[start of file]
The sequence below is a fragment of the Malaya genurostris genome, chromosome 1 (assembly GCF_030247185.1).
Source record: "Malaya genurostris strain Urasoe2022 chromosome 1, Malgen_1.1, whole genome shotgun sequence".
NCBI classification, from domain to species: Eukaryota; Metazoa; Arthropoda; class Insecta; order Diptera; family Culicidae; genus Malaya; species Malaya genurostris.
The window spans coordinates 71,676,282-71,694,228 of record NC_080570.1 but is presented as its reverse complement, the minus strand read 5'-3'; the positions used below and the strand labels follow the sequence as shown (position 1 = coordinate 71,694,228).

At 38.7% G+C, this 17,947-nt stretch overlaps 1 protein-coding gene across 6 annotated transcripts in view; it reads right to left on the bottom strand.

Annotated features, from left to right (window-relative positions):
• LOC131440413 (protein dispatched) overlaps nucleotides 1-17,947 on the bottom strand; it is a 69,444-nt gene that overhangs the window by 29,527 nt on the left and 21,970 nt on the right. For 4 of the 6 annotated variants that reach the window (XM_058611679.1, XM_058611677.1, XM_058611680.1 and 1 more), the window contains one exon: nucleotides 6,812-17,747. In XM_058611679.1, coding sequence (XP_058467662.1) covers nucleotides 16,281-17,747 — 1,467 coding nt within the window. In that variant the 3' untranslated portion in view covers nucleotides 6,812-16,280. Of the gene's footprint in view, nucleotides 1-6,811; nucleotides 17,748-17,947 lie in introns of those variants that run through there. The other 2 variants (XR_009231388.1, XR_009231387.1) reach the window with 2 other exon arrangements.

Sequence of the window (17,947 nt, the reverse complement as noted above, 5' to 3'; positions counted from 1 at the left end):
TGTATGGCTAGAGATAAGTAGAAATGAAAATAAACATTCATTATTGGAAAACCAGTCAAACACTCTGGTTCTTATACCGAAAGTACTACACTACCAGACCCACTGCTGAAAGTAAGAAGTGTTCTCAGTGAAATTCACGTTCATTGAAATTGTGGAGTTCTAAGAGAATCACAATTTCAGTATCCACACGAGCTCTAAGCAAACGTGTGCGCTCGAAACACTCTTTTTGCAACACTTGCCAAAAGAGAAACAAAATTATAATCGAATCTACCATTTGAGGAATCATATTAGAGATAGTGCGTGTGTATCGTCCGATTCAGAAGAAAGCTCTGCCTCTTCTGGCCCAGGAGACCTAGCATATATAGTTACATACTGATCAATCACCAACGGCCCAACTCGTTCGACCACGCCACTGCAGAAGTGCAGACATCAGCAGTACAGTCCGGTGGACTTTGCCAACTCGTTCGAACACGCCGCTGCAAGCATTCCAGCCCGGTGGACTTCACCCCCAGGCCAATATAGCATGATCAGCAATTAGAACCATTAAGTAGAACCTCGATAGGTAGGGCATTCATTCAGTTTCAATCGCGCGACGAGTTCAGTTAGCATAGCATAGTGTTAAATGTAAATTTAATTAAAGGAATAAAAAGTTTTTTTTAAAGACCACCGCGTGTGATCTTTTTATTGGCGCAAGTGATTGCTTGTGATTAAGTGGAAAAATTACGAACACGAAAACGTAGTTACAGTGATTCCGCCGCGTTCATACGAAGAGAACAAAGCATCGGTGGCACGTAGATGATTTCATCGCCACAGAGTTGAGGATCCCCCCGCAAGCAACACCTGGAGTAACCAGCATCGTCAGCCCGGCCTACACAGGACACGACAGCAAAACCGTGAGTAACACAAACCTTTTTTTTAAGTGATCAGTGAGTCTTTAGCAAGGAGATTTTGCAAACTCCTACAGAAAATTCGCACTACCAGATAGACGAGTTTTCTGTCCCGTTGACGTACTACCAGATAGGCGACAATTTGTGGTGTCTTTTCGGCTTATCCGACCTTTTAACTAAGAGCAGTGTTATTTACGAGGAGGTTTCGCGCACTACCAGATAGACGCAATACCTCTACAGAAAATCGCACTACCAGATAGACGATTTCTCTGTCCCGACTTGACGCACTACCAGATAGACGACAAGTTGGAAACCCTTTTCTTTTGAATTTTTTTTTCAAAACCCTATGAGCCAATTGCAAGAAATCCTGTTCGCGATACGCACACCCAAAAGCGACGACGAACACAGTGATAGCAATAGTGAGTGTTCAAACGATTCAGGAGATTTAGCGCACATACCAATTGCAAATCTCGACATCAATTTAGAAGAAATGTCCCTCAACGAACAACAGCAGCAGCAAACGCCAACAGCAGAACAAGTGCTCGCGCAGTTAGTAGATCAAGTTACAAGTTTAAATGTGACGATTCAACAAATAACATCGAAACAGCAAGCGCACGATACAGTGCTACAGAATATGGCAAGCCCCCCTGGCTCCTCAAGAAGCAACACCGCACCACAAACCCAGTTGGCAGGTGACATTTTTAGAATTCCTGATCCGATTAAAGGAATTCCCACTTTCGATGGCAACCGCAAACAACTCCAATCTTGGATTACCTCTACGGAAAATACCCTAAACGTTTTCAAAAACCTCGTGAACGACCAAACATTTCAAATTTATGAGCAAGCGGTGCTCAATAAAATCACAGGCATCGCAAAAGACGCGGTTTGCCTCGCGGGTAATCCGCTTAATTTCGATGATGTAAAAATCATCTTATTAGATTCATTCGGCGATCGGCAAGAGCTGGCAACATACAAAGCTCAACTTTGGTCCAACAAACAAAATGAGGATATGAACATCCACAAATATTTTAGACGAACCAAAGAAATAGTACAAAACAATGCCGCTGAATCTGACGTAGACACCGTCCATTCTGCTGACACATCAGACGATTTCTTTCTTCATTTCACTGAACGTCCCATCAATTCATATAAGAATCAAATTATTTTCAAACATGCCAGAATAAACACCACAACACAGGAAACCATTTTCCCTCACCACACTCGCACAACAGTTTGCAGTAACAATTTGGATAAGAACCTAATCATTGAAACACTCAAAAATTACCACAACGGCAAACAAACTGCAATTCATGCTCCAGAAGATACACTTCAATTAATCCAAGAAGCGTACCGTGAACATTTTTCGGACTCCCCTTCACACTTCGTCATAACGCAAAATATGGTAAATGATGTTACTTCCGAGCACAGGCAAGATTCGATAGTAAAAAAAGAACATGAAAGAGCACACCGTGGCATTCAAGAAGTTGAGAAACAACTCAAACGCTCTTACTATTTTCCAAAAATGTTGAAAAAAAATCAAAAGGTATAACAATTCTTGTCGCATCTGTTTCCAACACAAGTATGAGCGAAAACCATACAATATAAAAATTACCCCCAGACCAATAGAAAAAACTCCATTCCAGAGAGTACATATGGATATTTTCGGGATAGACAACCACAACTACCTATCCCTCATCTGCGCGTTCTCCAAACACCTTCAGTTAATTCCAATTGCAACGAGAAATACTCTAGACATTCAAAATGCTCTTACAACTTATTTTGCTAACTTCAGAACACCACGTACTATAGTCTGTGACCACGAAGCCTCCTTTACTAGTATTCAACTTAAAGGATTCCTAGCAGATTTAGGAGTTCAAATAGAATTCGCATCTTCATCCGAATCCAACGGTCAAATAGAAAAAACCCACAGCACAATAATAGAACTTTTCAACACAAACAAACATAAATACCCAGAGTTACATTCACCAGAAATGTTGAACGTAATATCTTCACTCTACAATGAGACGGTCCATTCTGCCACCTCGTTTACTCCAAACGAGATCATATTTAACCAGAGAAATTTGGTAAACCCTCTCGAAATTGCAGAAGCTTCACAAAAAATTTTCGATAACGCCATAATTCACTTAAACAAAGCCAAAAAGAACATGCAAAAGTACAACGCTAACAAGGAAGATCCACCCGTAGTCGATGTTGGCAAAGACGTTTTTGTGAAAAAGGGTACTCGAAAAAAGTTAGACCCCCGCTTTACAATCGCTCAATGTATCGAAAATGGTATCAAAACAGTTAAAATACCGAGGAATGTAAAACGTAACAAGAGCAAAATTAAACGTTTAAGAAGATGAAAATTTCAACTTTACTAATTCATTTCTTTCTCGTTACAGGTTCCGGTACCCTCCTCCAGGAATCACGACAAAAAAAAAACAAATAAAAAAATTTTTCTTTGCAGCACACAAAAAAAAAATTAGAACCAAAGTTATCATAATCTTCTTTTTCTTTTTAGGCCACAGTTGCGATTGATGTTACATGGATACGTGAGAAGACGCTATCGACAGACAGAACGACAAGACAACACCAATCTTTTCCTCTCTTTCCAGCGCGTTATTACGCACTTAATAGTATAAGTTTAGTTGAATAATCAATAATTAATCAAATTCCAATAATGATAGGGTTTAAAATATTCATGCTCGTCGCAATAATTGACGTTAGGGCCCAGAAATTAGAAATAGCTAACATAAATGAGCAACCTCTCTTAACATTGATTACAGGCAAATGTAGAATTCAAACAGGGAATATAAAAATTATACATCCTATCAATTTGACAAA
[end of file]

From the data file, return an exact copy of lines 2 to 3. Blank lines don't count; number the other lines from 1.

Source record: "Malaya genurostris strain Urasoe2022 chromosome 1, Malgen_1.1, whole genome shotgun sequence".
NCBI classification, from domain to species: Eukaryota; Metazoa; Arthropoda; class Insecta; order Diptera; family Culicidae; genus Malaya; species Malaya genurostris.